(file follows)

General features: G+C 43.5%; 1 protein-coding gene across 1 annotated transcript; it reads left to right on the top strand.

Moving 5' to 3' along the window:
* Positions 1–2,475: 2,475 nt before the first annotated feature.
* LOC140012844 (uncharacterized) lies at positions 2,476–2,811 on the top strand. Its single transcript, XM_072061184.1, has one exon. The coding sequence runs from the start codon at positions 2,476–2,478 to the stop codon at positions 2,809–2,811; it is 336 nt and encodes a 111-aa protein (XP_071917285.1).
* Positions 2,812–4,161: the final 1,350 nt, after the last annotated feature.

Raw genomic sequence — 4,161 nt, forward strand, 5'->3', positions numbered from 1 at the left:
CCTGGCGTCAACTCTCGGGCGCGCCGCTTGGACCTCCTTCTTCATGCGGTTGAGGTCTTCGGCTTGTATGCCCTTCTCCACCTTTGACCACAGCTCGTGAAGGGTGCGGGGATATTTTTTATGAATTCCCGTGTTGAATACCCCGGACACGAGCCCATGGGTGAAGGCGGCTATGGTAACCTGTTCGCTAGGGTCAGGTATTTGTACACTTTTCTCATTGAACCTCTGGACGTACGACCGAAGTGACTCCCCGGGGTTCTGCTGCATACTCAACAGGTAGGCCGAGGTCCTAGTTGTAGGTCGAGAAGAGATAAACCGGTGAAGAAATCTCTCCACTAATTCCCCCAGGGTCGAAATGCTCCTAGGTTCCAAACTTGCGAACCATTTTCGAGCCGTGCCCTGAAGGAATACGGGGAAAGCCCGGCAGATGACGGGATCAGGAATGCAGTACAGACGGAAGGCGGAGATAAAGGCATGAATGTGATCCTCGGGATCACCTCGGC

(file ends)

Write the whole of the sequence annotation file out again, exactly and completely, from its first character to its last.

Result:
General features: G+C 43.5%; 1 protein-coding gene across 1 annotated transcript; it reads left to right on the top strand.

Moving 5' to 3' along the window:
* Positions 1–2,475: 2,475 nt before the first annotated feature.
* LOC140012844 (uncharacterized) lies at positions 2,476–2,811 on the top strand. Its single transcript, XM_072061184.1, has one exon. The coding sequence runs from the start codon at positions 2,476–2,478 to the stop codon at positions 2,809–2,811; it is 336 nt and encodes a 111-aa protein (XP_071917285.1).
* Positions 2,812–4,161: the final 1,350 nt, after the last annotated feature.

Raw genomic sequence — 4,161 nt, forward strand, 5'->3', positions numbered from 1 at the left:
CCTGGCGTCAACTCTCGGGCGCGCCGCTTGGACCTCCTTCTTCATGCGGTTGAGGTCTTCGGCTTGTATGCCCTTCTCCACCTTTGACCACAGCTCGTGAAGGGTGCGGGGATATTTTTTATGAATTCCCGTGTTGAATACCCCGGACACGAGCCCATGGGTGAAGGCGGCTATGGTAACCTGTTCGCTAGGGTCAGGTATTTGTACACTTTTCTCATTGAACCTCTGGACGTACGACCGAAGTGACTCCCCGGGGTTCTGCTGCATACTCAACAGGTAGGCCGAGGTCCTAGTTGTAGGTCGAGAAGAGATAAACCGGTGAAGAAATCTCTCCACTAATTCCCCCAGGGTCGAAATGCTCCTAGGTTCCAAACTTGCGAACCATTTTCGAGCCGTGCCCTGAAGGAATACGGGGAAAGCCCGGCAGATGACGGGATCAGGAATGCAGTACAGACGGAAGGCGGAGATAAAGGCATGAATGTGATCCTCGGGATCACCTCGGC